Tracing each resource through the activities (Jobs done) to the final product or service is exactly what ABC models are. If you then include the revenue generated by the products or services sold then you can easily calculate margins on individual products/services or per customer or per channel.
This provides tremendous insight into the inner workings of the organization and the engine that creates margins.
The next step is to “tune” this engine so that it runs as efficiently and as smoothly as possible.
The number one thing companies (and Higher Ed) do during a financial crisis is reduce staff numbers, we saw it first-hand during the pandemic and, yes, sometimes it is unavoidable. Payroll is usually the biggest expense, so it works as a short-term solution, but what about in the longer term, is there a more strategic option available?
Now that we understand the fully-burdened margin (including all direct and overhead costs) on individual products and services, we can now look to increase these margins without necessarily increasing price. The economist article actually states that it is inevitable, that during this period of stagflation that price increases will have to be passed onto customers, they state “In the current climate, though, hard-headed (and hard-hearted) cost control won’t be enough to maintain profitability. The remaining cost inflation must be pushed through to customers.” This is where I’m going to disagree slightly with the article. There could be ways of maintaining margins without increasing prices, if we know the inner workings of the margin engine and traditional accounting doesn’t provide this insight. Traditional accounting focuses on what is SPENT, whereas ABC focuses on how resources are USED. In the example below, traditional financial accounting will report salaries but not what those people do, tracing those people, through their jobs, to the products/services they support is the job of ABC. How this can be used to defend margins without necessarily passing on price increases is discussed in the practical example later in the article. I should state that I’m also a pragmatist, so cost cutting and price increases may have to be done, but it should be done in a considered and detailed way, rather than broadly across the entire organization.
As mentioned previously building and maintaining ABC models was manually intensive and expensive. This is no longer the case, these models have been refined and automated over time to use as much source data as possible, developed using approximate allocations rather than precise allocations and developed using standards. For our Higher Education models we have standard data templates, standard drivers and standard reports and our models can be built in days now, rather than months or years as was the case back in the 1990s. This is also a starting point for model development, we have discovered over the decades that it is much better to get a standard, simple model developed quickly and then layer in complexity over time, rather than starting with a blank piece of paper and lots of interviews and meetings!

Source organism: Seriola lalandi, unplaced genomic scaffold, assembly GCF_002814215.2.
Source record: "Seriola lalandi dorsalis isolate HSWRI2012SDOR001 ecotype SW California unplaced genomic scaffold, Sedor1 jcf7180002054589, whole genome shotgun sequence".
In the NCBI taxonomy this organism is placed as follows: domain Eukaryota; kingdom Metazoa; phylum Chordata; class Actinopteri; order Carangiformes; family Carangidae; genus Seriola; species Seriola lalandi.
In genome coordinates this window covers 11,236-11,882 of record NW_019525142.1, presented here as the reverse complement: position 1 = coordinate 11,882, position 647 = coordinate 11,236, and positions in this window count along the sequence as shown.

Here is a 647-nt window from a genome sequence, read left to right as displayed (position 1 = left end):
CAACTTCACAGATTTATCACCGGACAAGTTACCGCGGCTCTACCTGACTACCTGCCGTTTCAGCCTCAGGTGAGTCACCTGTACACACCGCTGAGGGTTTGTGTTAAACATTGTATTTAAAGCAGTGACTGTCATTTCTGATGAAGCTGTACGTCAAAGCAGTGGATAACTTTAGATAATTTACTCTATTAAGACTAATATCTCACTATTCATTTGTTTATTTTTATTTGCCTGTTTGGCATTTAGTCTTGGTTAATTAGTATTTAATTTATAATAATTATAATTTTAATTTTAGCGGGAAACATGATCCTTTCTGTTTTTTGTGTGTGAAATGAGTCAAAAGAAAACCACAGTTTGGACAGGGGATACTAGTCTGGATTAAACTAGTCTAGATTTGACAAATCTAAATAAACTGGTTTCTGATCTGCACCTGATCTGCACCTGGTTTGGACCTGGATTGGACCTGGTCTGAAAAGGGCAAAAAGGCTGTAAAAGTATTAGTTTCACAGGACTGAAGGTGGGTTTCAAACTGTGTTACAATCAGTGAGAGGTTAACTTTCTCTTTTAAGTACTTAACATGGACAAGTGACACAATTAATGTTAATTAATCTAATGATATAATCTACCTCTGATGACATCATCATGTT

Let’s take a look at a couple of practical examples of ABC models being used to manage margins. These examples can be run in either our Executive Insights or Strategic Insights models.
To start with, we want to look at the entire institution, including all overhead and direct costs. Using the ABC model we can assign all costs to all individual subjects, so this provides the fully-burdened cost to deliver that subject. Then by associating revenue with that subject, we can determine the margin for every subject taught.
By including the number of students taking each subject, we can start to get a picture of margin compared with demand and we can break this up into four quadrants as shown below:
Each quadrant has it’s own associated strategy:
- High Demand / High Margin – Preserve these and grow them!
- High Demand / Low Margin – Optimize Delivery – Is there a more efficient way of delivering these subjects?
- Low Demand / High Margin – Review Marketing and Resourcing – Is there a way of getting more students taking these subjects?
- Low Demand / Low Margin – Serious Review – Should these be kept? If they are core to the mission, then yes they do, but how do you subsidize them?
The objective is to perform this granular analysis to see if there is a way of increasing margin without having to cut cost.
For all of the low demand subjects, we can perform a more detailed break-even analysis on these, but we have to be careful, because removing low enrolment subjects may actually put the institution into a worse financial position, as we’ll explore now.
The big question when examining low enrolment subjects, is how low is low! Some low enrolment subjects could still be making a positive margin. So how do we calculate a break-even point for these subjects?